England hope wet balls avoid slips
Whenever England head to this part of the world, someone is sure to be whistling the tune to their subcontinental homesick blues. A sense memory of dusty wickets, searing heat and the swarming menace of spin gives rise to the instinctive conclusion that they will struggle. An unconvincing display on slow, turning pitches in the Caribbean in the weeks prior to the World T20 has reinforced that view but England were preoccupied with another local phenomenon ahead of their game against New Zealand.
Rather than a dry, crumbly strip, there is expected to be a little more pace and bounce in the Zahur Ahmed Chowdhury surface. The problem of dew in the evening making it hard for the bowlers to grip will likely be a factor on Saturday, with the match scheduled for 7.30pm local time. Bangladesh's Al-Amin Hossain noted the problem it presented in their game against Nepal in Chittagong on Tuesday and England have come up with a rough-and-ready way to prepare for the worst.
While the batsmen have been training with skinny "half-bats" to hone the ability to middle their shots, a bucket of water is all that will be required to implement the latest brainwave - allowing England to practice throwing and bowling with a wet ball during Friday's training session. The fixture against New Zealand, an in-form team with several dangerous hitters, could also be a slippery encounter but England have been sure to take dew care and attention.
"It looks quite obvious dew is going to play a part," England's captain, Stuart Broad, said. "We're practising today with wet balls, getting the spinners bowling with wet balls, fielding with wet balls. It's not something you do very often - I can't think I've ever done it."
Recalling England's World Cup defeat against Bangladesh on the same ground in 2011, after which Graeme Swann was fined for using insulting language, Broad said that he had been in touch with Swann to ask about difficulties with gripping the ball. "It's something we have to take into consideration because if you go in with three spinners and they can't bowl you've stuffed yourself a bit," he said.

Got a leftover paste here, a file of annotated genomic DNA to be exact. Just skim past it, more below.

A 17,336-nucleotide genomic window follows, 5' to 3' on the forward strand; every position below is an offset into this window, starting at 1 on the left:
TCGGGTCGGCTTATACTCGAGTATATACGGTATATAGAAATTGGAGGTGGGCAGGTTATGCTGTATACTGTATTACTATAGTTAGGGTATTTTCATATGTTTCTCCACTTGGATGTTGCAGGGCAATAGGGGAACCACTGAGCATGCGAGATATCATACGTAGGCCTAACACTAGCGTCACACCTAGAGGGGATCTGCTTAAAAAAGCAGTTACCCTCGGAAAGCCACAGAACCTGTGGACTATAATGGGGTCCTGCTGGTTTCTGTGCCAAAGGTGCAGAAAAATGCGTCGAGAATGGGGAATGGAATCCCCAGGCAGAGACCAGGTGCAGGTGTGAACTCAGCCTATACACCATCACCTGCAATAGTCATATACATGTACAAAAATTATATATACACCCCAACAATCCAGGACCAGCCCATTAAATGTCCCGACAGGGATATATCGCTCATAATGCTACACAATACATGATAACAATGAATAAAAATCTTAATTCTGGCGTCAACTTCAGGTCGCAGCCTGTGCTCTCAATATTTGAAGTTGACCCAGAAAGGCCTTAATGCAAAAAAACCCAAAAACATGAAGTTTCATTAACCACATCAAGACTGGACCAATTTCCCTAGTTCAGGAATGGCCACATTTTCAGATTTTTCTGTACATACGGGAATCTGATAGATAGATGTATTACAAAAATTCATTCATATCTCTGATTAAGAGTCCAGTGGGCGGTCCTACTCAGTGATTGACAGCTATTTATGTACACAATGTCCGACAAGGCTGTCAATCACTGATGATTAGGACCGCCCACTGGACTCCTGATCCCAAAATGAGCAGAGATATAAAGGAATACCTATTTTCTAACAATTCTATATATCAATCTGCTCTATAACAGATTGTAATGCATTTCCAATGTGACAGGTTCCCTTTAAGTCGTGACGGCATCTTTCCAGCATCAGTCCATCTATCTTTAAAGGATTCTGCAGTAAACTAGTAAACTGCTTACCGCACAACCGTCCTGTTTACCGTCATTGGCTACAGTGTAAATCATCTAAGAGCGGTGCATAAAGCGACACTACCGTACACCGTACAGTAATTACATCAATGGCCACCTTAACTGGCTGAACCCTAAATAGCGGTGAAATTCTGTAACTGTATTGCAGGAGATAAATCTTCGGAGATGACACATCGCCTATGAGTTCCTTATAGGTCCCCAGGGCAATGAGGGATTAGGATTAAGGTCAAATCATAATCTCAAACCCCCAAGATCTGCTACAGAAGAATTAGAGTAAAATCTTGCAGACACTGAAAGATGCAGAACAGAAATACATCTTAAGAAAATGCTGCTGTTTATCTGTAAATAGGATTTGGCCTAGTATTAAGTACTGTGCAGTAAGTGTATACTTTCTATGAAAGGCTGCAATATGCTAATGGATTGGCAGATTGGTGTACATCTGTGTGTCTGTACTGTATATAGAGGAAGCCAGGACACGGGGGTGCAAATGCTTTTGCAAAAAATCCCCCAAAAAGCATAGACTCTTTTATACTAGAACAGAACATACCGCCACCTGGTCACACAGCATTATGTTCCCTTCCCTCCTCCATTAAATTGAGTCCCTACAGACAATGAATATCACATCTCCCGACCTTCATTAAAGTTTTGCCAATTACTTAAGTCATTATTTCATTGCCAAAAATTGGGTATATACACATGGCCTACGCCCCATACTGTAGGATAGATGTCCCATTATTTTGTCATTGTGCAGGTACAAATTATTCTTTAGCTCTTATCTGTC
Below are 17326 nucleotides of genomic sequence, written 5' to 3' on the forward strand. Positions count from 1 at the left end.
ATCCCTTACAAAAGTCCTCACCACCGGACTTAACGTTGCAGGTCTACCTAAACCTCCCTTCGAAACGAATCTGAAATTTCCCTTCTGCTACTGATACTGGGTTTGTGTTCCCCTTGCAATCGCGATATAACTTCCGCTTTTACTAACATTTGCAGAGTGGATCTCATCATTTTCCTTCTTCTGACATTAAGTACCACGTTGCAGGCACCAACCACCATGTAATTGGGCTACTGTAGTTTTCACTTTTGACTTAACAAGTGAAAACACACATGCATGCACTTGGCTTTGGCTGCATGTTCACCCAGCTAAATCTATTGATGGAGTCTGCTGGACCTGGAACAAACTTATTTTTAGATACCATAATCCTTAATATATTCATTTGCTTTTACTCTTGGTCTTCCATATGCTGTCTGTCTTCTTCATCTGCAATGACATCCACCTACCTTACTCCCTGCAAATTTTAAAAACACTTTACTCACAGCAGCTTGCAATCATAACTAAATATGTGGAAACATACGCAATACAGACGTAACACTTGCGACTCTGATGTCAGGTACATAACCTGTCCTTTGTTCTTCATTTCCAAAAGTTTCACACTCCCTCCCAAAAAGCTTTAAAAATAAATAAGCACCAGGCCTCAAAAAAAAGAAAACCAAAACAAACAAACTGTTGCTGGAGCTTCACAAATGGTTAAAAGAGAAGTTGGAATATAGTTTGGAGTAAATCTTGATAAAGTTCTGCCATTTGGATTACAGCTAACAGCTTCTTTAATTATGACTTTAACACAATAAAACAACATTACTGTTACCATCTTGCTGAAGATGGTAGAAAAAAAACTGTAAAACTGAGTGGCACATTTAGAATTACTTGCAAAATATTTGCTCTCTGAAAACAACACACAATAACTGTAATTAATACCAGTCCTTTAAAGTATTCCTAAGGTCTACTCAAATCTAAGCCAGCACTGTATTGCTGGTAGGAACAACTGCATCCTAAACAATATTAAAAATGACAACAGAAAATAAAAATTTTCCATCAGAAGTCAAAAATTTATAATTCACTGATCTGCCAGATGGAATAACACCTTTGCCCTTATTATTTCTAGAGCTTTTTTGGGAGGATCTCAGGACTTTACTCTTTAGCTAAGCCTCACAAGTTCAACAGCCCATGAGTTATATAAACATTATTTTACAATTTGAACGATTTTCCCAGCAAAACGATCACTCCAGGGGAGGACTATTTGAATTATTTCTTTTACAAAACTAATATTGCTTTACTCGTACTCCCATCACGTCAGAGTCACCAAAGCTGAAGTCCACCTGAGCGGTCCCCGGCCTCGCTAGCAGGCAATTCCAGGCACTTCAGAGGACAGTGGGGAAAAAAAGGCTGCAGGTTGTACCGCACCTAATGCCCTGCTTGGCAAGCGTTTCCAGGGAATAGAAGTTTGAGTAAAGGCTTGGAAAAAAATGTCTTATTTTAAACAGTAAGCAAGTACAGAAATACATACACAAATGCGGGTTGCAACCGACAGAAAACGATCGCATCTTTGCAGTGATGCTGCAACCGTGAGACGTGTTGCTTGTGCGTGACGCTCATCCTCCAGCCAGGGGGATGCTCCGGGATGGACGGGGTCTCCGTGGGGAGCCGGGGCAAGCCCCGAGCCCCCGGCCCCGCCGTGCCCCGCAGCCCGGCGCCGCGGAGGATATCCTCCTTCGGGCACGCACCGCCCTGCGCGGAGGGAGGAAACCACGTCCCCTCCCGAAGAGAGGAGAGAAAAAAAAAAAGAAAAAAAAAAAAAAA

Broad, who was "very confident" of playing in the first game and throughout the tournament after a period resting his troublesome knee, was due to bowl two spells during England's afternoon net session, when the fast bowlers would also attempt to master their cutters and slower deliveries - step forward Jade Dernbach - with a wet ball. Like his New Zealand counterpart, Brendon McCullum, Broad was encouraged by what he had seen during the qualifying round of the pitch, which has been kept fresh by passing storms over the last few days.
"The wicket has gone through a lot better than I thought it would as a quick bowler, so the bouncer may well be a really good ball to bowl," he said. "We've picked up some good information from the ground but we're still not quite sure how much effect the dew will take so we'll have to think on our feet tomorrow night."
Sri Lanka, who play South Africa in the afternoon fixture, are favourites to win Group 1 because of their comfort with the local conditions - they have spent the best part of two months here on tour and playing in the Asia Cup - and the legerdemain practised by Ajantha Mendis, Sachithra Senanayake and Rangana Herath. However, if the ball skids on under lights rather than turns, hunter may become hunted, with Broad suggesting the batsman could look to target the spinners.
Broad said England's habit of starting badly overseas had been discussed - in Australia over the winter, their beginning, middle and end were all pretty bad - and was keen that each member of the XI selected knew their brief in order to adapt quickly, something England failed to do at the previous World T20 in Sri Lanka. Resting his knee due to the effects of patellar tendonitis also allowed Broad a different perspective on England's indifferent recent form.
"You do see things differently when you watch from the stands," he said. "You see how things work, how players like to operate with different fields. It has been good for me to have the three games sat watching and learning, to get really clear on the roles I'd like guys to play."
Aside from a poor run, including heavy T20 series defeats against Australia and West Indies, the lack of someone in the top order to provide muscle comparable to the likes of Aaron Finch, Chris Gayle or even McCullum has been another reason for some to discount England. Having watched Virat Kohli's more subtle dissection of the bowling at first hand during England's second warm-up match against India - Kohli scored 74 off 48 balls with only eight fours - Broad suggested brawn was not the only guarantor of success.
"Twenty20 cricket isn't all about power, it's about skilful placement of the ball and we've got players who can do that," he said. "You'd say Eoin Morgan is up there as one of the best in the world at that, okay he's not got a huge amount of runs in the past two weeks but the tournament is ahead of us and World Cups are made for big players, who like to perform on the biggest stage. Morgs is one of them and we've got some players who can thrive on that."
Alan Gardner is an assistant editor at ESPNcricinfo. He tweets here